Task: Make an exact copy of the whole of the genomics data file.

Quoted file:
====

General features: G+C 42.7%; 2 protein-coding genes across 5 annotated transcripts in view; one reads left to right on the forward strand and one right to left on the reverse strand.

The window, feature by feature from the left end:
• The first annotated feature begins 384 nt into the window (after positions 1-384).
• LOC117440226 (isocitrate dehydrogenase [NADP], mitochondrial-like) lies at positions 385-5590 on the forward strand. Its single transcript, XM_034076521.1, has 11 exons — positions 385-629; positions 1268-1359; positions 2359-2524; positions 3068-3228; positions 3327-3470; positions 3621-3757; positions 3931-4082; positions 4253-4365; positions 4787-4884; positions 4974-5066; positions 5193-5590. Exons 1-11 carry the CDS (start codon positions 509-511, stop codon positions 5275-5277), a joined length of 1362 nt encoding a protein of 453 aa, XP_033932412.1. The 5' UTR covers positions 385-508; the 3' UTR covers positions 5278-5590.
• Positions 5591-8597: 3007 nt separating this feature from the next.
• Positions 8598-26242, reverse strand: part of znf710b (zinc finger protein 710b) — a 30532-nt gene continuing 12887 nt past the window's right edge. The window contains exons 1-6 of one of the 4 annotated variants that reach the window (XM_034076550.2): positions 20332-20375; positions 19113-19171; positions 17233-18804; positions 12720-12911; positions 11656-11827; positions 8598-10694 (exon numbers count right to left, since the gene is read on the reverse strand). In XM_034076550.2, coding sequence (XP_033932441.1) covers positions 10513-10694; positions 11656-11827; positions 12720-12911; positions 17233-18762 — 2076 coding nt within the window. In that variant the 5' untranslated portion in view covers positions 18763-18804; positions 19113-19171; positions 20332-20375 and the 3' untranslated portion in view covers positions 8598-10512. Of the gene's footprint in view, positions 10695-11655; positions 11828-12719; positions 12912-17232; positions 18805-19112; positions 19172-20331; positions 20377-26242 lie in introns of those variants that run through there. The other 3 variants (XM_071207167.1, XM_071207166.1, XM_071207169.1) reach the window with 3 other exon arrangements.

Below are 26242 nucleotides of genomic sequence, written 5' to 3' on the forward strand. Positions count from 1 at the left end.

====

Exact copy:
General features: G+C 42.7%; 2 protein-coding genes across 5 annotated transcripts in view; one reads left to right on the forward strand and one right to left on the reverse strand.

The window, feature by feature from the left end:
• The first annotated feature begins 384 nt into the window (after positions 1-384).
• LOC117440226 (isocitrate dehydrogenase [NADP], mitochondrial-like) lies at positions 385-5590 on the forward strand. Its single transcript, XM_034076521.1, has 11 exons — positions 385-629; positions 1268-1359; positions 2359-2524; positions 3068-3228; positions 3327-3470; positions 3621-3757; positions 3931-4082; positions 4253-4365; positions 4787-4884; positions 4974-5066; positions 5193-5590. Exons 1-11 carry the CDS (start codon positions 509-511, stop codon positions 5275-5277), a joined length of 1362 nt encoding a protein of 453 aa, XP_033932412.1. The 5' UTR covers positions 385-508; the 3' UTR covers positions 5278-5590.
• Positions 5591-8597: 3007 nt separating this feature from the next.
• Positions 8598-26242, reverse strand: part of znf710b (zinc finger protein 710b) — a 30532-nt gene continuing 12887 nt past the window's right edge. The window contains exons 1-6 of one of the 4 annotated variants that reach the window (XM_034076550.2): positions 20332-20375; positions 19113-19171; positions 17233-18804; positions 12720-12911; positions 11656-11827; positions 8598-10694 (exon numbers count right to left, since the gene is read on the reverse strand). In XM_034076550.2, coding sequence (XP_033932441.1) covers positions 10513-10694; positions 11656-11827; positions 12720-12911; positions 17233-18762 — 2076 coding nt within the window. In that variant the 5' untranslated portion in view covers positions 18763-18804; positions 19113-19171; positions 20332-20375 and the 3' untranslated portion in view covers positions 8598-10512. Of the gene's footprint in view, positions 10695-11655; positions 11828-12719; positions 12912-17232; positions 18805-19112; positions 19172-20331; positions 20377-26242 lie in introns of those variants that run through there. The other 3 variants (XM_071207167.1, XM_071207166.1, XM_071207169.1) reach the window with 3 other exon arrangements.

Below are 26242 nucleotides of genomic sequence, written 5' to 3' on the forward strand. Positions count from 1 at the left end.